1. How to be a keyboard accessibility super hero

    Written by on July 30, 2014 in Design, Development, Top posts

    You too can be a keyboard accessibility super hero if you do these three simple things really well. The best part is, you don’t even have to work that hard to do them and they make you look brilliant!

  2. Automatic infinite scrolling & accessibility

    Written by on May 21, 2014 in Design, Top posts

    Automated infinite scrolling is a popular web design technique even though it creates difficult accessibility problems for keyboard users.

  3. Emotions & web accessibility

    Written by on April 25, 2014 in Top posts, Understanding accessibility

    There’s an emotional aspect to accessibility that makes it difficult to determine exactly how we should design for a particular persona.

  4. Infographic accessibility: text is text

    Written by on February 4, 2014 in Top posts, Understanding accessibility

    Infographics are growing in popularity, but they are often criticized for the accessibility challenges they create. Here’s an infographic that was very surprising when it comes to accessibility, and we felt it should be celebrated and shared as a positive—a small thing, done well.

  5. Five stages of accessibility

    Written by on November 11, 2011 in Top posts, Understanding accessibility

    Organizations grow over time. Their understanding of accessibility and their attitude towards it change too. Have you seen these five stages of accessibility where you work?

  6. Keyboard accessible YouTube controls

    Written by on May 17, 2011 in Development, Top posts

    Full keyboard functionality is a must-have for accessibility. Here’s how we solve one of the problems with keyboard access for embedded YouTube videos.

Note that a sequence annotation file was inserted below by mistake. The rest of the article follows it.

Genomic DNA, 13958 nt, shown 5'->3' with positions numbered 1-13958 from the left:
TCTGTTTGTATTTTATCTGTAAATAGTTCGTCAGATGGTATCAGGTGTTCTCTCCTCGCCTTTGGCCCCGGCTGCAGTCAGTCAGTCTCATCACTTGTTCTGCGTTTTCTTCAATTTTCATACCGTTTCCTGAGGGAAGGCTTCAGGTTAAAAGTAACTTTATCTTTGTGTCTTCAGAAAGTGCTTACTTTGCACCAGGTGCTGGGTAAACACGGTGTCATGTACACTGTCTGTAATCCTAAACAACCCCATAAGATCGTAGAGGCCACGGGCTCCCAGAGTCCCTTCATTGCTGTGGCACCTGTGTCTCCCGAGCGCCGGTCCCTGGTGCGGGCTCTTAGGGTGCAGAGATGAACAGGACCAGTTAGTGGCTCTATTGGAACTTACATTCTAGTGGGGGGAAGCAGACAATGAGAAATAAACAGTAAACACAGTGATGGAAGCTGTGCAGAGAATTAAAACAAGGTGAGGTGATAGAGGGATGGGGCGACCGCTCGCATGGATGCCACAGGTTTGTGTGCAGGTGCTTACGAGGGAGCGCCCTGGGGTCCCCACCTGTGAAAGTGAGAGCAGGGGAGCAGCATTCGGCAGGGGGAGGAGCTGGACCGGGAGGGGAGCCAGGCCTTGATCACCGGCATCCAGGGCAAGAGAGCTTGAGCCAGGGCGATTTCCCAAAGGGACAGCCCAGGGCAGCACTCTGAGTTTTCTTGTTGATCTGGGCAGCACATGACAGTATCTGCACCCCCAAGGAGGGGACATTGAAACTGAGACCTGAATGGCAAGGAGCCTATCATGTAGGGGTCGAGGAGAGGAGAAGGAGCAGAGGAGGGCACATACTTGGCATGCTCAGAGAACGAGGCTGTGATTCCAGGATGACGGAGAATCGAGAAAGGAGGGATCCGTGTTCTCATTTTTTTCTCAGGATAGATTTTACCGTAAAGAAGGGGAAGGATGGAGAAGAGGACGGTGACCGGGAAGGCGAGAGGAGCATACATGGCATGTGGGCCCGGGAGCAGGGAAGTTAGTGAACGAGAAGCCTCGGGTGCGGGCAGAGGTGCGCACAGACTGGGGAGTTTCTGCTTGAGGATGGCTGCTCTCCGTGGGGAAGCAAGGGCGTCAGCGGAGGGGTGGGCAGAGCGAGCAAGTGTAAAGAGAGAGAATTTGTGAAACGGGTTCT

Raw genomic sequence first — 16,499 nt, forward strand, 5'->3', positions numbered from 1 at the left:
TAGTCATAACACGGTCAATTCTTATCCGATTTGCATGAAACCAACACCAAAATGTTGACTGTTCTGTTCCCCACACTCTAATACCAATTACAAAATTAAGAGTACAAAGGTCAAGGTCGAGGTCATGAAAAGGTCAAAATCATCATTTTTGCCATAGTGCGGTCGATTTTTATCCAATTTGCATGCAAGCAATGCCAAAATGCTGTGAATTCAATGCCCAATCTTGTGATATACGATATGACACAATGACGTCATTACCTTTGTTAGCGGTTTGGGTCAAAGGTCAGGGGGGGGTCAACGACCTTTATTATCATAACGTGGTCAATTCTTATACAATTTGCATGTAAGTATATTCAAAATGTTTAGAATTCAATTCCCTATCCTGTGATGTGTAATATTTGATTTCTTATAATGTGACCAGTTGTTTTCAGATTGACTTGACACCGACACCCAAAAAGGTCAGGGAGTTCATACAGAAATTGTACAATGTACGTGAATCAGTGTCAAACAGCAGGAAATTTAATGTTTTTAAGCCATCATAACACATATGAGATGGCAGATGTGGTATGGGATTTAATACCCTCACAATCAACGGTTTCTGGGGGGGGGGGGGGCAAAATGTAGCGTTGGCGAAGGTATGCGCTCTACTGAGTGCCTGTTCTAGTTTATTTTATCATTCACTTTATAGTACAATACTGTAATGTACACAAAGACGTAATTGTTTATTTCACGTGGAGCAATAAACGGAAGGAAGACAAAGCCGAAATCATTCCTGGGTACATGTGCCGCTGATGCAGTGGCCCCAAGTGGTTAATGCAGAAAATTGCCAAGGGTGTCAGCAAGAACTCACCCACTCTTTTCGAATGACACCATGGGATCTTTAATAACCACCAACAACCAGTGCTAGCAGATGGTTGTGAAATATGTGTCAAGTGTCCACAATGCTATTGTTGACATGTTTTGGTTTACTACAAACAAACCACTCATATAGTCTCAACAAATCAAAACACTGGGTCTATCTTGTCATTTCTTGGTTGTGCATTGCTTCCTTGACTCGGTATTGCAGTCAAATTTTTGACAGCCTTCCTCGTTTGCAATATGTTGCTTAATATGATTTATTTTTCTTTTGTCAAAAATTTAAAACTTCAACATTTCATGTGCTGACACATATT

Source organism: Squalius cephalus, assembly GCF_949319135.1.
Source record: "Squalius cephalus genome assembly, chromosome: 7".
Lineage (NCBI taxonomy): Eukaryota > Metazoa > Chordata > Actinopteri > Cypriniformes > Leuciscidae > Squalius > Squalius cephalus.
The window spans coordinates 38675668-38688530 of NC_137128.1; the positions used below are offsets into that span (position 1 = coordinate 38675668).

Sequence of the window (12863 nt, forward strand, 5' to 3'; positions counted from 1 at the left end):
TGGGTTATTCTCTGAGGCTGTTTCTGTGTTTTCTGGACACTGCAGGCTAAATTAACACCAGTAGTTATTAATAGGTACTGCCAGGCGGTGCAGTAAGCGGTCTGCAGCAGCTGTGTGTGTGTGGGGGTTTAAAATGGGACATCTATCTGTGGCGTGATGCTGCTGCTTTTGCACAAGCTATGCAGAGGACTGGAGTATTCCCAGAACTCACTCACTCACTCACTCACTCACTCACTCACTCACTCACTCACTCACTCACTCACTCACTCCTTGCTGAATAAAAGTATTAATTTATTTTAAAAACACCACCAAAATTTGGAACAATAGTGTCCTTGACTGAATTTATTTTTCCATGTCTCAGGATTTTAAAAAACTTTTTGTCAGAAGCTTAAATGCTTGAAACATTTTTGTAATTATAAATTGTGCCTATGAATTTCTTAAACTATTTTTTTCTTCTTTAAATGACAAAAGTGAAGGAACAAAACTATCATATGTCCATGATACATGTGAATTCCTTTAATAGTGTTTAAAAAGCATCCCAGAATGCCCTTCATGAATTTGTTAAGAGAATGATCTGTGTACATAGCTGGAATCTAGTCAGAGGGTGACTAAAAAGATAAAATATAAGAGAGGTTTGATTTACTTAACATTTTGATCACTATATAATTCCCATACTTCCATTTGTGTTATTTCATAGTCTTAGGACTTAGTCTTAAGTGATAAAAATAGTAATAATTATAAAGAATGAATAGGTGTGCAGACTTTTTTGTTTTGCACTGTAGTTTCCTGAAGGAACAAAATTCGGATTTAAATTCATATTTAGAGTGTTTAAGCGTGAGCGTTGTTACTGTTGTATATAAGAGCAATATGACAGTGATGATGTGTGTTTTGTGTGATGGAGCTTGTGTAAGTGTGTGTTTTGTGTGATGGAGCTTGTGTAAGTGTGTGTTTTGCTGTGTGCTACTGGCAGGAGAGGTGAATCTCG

7. Better for accessibility

    Written by on January 21, 2011 in Development, Top posts

    You may have heard that display:none is bad for accessibility and that you should use off-left positioning instead. It isn’t about using display: none; or off-left positioning. It isn’t just about screen reader users. It’s about making an interface work for everyone with efficient keyboard access for everyone that needs it—sighted or not.

  8. Will we ever get required fields right?

    Written by on December 1, 2010 in Development, Top posts

    I see forms all the time that make me wonder if we’ll ever see people noting required fields in a form correctly. I bet you do too. Timing is everything, and yesterday—just as an article of ours was published at A List Apart called ARIA and Progressive Enhancement where we look at required fields in detail—I saw an example of a form that just makes me cringe.

  9. Required form fields

    Written by on October 10, 2005 in Development, Top posts

    Use a separate fieldset for required fields, or denote them with an asterisk that is visually placed to the right of the input control using absolute positioning but is part of the label.